Be Your Own Boss



Be Your Own Boss


by Jack Miller


Be your own boss.  Two times in my life I found myself unemployed.  The first time, I learned to write really good résumés, but went through over 200 interviews before I learned how to dress, act, and respond to questions.  The second time, when I lost my job at age 40, I realized that I didn’t want to work for anybody else anymore.  My only recourse was to go into business for myself; thus, I more or less failed into real estate sales.  The bad news was that, as a beginner, I had to learn a completely new set of rules and start working without the safety net of a regular
paycheck.  The good news was that, as a salesman working solely on commission, I’d be paid in accordance with my own job performance; and as I learned, I could steadily increase my income. 


Bear in mind that I had worked for wages for decades before making the switch to being a salesman.  I was scared to death.  My only recourse was to spend every waking hour trying to learn the ropes.  I had to study all the laws that applied to selling houses.  I had to learn how to list and sell houses; then to fill out contracts and shepherd them through financing, clearing of contingencies, and settlement.  I had to find ways to pay regular periodic bills with income that came in spurts instead of from a steady salary. And I had to convince my family that this was the best career choice I had.  After many months of trial and error, during which I killed many a budding sale, I made the transition from depending upon the whims and business judgment of corporate bosses to being the boss myself.  You can do it too; especially if your future boils down to low-level jobs with no future. 


Many people trying to go from a salaried job into direct sales fail for a number of reasons that have more to do with their attitudes than the requirements of the job.  Being a good salesman requires a high level of enthusiasm and optimism.  You have to be a self-starter.  Nobody is going to drag you out of bed everyday and make you go to work; you have to do this yourself. 

You must exude optimism and truly believe you can make a living selling houses.  You have to find customers who need the house you have for sale.  To do this, you must find a way to establish personal rapport with them.  You must believe in the house you’re selling and be able to communicate how it will meet buyers’ needs within their budget.  You have to find a way to set yourself apart from your competitors so your customers will remain loyal to you while you find them the house they need. 


All of this sounds hard, but almost every entrepreneur must find ways to do it in order to build a business.  It takes time.  I started as a salesman and opened my own one-man brokerage on a shoestring as soon as I could.  The first year my annual income barely exceeded that of my former job.  As I learned more about the business, I made more money.  By the second year I tripled my former salary.  By the third year I was buying, fixing and selling more houses that I’d optioned, than those I listed.  The fourth year I became a “buyers’ broker”; being paid 10% of the purchase price for any house I bought for an investor.  The fifth year I closed my brokerage office and retired on rental income from 38 houses I had kept as rentals.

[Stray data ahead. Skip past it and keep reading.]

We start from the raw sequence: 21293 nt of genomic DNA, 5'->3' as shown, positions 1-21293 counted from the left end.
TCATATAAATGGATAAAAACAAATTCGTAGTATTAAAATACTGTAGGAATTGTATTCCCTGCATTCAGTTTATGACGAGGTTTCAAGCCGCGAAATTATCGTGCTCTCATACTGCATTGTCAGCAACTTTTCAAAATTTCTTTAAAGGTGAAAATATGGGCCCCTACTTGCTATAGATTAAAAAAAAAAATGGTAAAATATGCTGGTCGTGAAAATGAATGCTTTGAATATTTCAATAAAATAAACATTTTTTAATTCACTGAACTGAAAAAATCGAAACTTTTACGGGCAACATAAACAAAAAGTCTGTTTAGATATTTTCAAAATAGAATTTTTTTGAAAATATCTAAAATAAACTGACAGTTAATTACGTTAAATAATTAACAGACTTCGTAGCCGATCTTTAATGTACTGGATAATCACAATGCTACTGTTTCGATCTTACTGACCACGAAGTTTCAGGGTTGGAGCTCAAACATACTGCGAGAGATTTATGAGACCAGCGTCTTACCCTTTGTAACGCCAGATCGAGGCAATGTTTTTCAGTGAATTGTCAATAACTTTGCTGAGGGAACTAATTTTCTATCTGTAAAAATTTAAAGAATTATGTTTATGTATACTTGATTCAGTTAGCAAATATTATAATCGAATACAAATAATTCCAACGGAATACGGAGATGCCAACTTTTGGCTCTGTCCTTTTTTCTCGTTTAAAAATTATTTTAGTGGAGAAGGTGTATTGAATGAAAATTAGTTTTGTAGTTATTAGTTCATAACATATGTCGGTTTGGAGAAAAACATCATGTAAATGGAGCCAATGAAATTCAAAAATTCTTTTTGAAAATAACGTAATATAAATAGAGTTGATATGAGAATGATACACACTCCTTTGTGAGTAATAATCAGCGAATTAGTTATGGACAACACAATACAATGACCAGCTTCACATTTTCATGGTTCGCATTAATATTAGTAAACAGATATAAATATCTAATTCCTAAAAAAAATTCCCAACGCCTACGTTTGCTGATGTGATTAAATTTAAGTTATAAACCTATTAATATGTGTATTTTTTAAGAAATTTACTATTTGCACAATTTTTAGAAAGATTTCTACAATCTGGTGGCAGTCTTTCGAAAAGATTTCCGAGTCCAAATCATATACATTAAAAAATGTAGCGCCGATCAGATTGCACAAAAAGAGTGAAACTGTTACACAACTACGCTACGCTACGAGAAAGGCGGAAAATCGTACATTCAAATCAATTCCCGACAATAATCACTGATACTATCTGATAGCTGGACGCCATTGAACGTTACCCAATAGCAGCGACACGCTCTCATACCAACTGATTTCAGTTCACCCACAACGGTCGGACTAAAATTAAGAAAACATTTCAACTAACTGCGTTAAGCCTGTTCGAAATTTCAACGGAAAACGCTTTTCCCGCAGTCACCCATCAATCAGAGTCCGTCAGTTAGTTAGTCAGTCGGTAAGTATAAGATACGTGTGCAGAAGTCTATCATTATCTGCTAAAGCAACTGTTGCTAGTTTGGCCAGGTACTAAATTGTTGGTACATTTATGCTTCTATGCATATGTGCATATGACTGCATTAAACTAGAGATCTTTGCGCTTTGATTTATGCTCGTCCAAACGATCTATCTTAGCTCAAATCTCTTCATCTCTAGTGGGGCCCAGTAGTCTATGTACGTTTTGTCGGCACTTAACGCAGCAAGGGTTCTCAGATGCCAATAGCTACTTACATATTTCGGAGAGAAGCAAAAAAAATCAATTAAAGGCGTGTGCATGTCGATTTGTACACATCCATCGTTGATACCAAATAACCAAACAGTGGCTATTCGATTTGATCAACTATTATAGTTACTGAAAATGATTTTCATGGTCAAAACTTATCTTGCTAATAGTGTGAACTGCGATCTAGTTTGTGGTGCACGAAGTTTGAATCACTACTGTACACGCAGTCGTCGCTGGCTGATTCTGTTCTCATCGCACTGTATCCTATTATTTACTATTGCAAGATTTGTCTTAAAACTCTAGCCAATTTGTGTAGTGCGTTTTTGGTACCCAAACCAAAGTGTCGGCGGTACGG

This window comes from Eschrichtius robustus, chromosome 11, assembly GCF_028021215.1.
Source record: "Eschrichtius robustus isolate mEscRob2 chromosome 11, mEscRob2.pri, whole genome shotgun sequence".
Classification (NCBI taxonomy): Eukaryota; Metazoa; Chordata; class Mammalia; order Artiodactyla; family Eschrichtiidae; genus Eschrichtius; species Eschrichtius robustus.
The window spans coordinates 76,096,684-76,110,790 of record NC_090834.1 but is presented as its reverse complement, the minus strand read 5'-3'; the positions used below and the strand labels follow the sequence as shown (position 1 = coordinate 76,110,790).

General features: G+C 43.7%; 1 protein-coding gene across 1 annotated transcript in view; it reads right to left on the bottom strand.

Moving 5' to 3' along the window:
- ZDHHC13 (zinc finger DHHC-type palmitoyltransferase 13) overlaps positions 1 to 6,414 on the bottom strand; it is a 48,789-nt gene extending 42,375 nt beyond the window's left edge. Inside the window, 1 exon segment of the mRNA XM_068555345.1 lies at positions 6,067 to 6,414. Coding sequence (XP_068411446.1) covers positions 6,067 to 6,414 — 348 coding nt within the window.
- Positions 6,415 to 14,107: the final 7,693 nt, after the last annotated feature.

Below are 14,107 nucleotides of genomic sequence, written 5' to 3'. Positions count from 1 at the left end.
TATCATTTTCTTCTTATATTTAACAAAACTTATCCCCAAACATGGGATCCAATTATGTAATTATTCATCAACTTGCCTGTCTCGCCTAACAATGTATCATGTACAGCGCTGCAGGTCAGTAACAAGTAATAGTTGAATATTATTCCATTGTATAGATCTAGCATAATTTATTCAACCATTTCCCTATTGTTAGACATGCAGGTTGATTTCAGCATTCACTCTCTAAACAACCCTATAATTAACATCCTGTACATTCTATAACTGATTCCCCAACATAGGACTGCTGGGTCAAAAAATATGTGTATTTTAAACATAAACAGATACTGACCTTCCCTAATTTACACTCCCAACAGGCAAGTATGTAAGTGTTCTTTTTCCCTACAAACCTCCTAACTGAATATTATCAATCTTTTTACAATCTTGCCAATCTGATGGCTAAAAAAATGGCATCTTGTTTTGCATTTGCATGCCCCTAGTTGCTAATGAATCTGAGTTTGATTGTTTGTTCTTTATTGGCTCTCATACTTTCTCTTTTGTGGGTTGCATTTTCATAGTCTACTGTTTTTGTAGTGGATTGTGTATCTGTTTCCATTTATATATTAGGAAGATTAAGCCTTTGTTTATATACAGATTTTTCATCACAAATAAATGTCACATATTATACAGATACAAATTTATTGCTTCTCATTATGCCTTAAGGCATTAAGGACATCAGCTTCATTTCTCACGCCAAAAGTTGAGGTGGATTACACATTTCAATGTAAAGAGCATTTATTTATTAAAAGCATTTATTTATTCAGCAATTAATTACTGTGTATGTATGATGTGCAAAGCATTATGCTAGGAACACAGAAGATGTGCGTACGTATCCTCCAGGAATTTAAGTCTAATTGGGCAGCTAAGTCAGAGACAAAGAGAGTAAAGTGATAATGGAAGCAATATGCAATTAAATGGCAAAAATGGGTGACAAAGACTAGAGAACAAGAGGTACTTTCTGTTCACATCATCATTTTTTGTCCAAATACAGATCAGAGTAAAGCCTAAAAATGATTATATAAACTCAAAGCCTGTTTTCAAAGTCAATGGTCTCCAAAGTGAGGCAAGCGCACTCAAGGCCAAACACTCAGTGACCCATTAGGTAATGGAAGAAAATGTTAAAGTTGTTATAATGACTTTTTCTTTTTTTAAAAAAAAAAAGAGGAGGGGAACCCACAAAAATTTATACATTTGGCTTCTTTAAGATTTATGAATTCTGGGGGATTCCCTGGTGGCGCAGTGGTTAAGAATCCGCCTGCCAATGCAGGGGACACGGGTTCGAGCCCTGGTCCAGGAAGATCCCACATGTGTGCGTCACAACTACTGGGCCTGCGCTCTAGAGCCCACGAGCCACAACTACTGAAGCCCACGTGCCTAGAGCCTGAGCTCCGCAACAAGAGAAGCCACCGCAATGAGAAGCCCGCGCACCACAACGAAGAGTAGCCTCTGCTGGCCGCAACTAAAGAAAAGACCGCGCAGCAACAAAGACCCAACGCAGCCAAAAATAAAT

I learned a lot about myself and about business during this time.  First of all, when you’re in business for yourself, every day you take off can not only deprive you of an opportunity to make money, but also increases the workload when you return to work.  In short, I said goodbye to vacations, weekends, and days off.  My 40-hour workweeks became a memory.  While my wife held things together in the office and answered the telephone at home, I worked the neighborhoods clear into the night; listing, showing, selling, and closing house deals. I calculate that my wife and I each worked over 90 hours a week for five years before we were finally able to quit. In the final analysis, this was well worth it.  I was able to retire at age 45. Somehow my two teenagers survived it all and helped out when they could. 


Most businesses fail during their first three years because of lack of money.  By deliberately electing to remain a small company without any debt, inventory or employees, I avoided the distractions and stress that many new businesses need to cope with.  Fortunately, real estate brokerage and Options enable one to do this while generating a lot of money from sales.

Reprinted by Permission.  or call (972) 496-4500.  Jack Miller passed away in October 2009. A few of us were fortunate to be able to attend some of his outstanding seminars.  Jack  spoke at MREIA meetings and was an international speaker and active investor, specializing in single family houses. He  wrote a monthly investment newsletter and conducted seminars on Exchanging, Management, Portfolio Strategies and Options.